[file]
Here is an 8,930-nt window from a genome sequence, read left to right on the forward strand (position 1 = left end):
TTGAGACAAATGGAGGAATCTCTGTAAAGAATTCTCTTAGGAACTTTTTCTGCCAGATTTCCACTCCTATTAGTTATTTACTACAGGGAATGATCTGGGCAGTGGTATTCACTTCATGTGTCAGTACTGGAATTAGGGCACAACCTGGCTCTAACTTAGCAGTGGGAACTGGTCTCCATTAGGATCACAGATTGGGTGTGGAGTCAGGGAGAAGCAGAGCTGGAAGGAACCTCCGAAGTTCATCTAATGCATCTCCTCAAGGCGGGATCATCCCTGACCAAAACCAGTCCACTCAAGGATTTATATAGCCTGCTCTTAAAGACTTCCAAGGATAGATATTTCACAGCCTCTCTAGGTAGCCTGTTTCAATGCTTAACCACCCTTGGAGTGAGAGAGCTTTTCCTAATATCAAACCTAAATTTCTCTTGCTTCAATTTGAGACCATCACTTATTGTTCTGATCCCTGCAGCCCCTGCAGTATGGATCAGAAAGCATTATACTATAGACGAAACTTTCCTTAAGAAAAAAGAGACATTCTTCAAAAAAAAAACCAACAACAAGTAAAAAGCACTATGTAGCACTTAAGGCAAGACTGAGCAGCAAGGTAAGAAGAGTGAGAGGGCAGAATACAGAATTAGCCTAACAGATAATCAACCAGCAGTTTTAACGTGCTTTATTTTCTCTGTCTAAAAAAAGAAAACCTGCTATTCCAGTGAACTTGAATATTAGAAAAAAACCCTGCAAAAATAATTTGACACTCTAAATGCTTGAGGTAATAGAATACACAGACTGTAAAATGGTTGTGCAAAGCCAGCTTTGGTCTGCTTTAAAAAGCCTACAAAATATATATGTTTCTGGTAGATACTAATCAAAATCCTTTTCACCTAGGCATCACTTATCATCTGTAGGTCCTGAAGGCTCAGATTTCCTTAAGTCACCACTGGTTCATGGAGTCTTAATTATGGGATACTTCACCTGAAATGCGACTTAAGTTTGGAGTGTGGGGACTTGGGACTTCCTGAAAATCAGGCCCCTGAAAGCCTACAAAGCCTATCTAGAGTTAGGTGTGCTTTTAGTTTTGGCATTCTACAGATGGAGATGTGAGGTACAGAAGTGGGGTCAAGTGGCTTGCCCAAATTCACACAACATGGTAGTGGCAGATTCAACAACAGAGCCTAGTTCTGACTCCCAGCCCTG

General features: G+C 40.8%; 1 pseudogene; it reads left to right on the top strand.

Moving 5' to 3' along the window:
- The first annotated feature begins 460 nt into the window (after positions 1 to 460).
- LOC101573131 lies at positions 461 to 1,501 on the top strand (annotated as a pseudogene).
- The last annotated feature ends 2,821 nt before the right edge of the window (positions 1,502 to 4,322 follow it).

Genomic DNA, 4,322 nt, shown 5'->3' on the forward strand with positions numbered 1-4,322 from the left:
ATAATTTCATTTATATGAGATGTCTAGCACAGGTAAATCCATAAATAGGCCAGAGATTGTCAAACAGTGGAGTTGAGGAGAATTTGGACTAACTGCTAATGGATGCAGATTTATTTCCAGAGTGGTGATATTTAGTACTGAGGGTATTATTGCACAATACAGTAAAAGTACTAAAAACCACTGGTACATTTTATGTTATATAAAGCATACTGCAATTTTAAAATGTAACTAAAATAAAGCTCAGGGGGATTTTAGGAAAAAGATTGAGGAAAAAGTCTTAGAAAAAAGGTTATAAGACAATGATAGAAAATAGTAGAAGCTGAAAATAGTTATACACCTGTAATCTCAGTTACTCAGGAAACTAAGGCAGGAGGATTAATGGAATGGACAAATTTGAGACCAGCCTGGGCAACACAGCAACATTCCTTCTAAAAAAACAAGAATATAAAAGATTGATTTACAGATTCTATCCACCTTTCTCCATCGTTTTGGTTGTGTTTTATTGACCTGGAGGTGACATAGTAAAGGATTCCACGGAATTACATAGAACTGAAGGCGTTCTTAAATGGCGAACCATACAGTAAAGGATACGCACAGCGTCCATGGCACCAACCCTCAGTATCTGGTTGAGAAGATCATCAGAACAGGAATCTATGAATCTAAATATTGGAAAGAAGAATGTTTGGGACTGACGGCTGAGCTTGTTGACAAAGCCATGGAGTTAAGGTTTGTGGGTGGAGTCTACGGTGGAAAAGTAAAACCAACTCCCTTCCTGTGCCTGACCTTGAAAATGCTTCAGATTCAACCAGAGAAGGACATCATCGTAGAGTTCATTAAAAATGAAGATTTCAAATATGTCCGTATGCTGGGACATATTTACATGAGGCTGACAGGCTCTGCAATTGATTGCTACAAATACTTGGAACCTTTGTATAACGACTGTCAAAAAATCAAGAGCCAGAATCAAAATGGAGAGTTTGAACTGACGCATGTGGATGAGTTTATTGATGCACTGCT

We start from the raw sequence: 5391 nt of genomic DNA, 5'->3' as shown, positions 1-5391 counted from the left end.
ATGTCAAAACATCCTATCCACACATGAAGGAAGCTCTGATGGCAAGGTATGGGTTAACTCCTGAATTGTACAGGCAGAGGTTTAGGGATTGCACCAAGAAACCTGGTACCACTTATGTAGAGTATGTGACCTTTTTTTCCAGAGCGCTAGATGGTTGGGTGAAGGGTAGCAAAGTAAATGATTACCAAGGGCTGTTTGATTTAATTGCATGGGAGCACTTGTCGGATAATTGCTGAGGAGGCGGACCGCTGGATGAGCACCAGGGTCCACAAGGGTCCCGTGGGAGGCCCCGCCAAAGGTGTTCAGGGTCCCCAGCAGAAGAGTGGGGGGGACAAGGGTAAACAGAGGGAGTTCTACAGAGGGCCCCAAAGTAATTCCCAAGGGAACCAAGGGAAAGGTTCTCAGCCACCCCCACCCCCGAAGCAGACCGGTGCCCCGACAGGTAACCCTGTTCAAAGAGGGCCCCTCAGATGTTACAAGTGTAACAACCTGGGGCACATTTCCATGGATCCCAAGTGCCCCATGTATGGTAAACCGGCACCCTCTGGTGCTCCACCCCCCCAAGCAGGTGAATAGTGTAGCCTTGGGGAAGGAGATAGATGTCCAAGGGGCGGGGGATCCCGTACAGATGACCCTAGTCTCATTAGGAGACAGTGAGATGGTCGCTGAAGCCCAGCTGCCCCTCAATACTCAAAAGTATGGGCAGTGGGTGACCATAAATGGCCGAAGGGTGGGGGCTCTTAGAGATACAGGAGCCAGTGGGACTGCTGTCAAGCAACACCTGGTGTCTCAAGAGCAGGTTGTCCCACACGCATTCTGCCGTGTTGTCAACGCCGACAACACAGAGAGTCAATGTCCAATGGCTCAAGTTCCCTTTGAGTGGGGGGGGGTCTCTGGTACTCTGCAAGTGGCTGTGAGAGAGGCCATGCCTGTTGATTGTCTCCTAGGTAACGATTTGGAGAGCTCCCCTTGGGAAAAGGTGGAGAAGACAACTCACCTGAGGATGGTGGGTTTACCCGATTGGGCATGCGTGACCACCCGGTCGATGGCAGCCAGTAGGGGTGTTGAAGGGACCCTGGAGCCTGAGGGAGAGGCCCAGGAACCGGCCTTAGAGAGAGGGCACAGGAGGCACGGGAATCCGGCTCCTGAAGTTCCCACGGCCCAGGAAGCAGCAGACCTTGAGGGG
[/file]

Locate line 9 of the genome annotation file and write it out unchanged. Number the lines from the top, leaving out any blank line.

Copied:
ATAATTTCATTTATATGAGATGTCTAGCACAGGTAAATCCATAAATAGGCCAGAGATTGTCAAACAGTGGAGTTGAGGAGAATTTGGACTAACTGCTAATGGATGCAGATTTATTTCCAGAGTGGTGATATTTAGTACTGAGGGTATTATTGCACAATACAGTAAAAGTACTAAAAACCACTGGTACATTTTATGTTATATAAAGCATACTGCAATTTTAAAATGTAACTAAAATAAAGCTCAGGGGGATTTTAGGAAAAAGATTGAGGAAAAAGTCTTAGAAAAAAGGTTATAAGACAATGATAGAAAATAGTAGAAGCTGAAAATAGTTATACACCTGTAATCTCAGTTACTCAGGAAACTAAGGCAGGAGGATTAATGGAATGGACAAATTTGAGACCAGCCTGGGCAACACAGCAACATTCCTTCTAAAAAAACAAGAATATAAAAGATTGATTTACAGATTCTATCCACCTTTCTCCATCGTTTTGGTTGTGTTTTATTGACCTGGAGGTGACATAGTAAAGGATTCCACGGAATTACATAGAACTGAAGGCGTTCTTAAATGGCGAACCATACAGTAAAGGATACGCACAGCGTCCATGGCACCAACCCTCAGTATCTGGTTGAGAAGATCATCAGAACAGGAATCTATGAATCTAAATATTGGAAAGAAGAATGTTTGGGACTGACGGCTGAGCTTGTTGACAAAGCCATGGAGTTAAGGTTTGTGGGTGGAGTCTACGGTGGAAAAGTAAAACCAACTCCCTTCCTGTGCCTGACCTTGAAAATGCTTCAGATTCAACCAGAGAAGGACATCATCGTAGAGTTCATTAAAAATGAAGATTTCAAATATGTCCGTATGCTGGGACATATTTACATGAGGCTGACAGGCTCTGCAATTGATTGCTACAAATACTTGGAACCTTTGTATAACGACTGTCAAAAAATCAAGAGCCAGAATCAAAATGGAGAGTTTGAACTGACGCATGTGGATGAGTTTATTGATGCACTGCT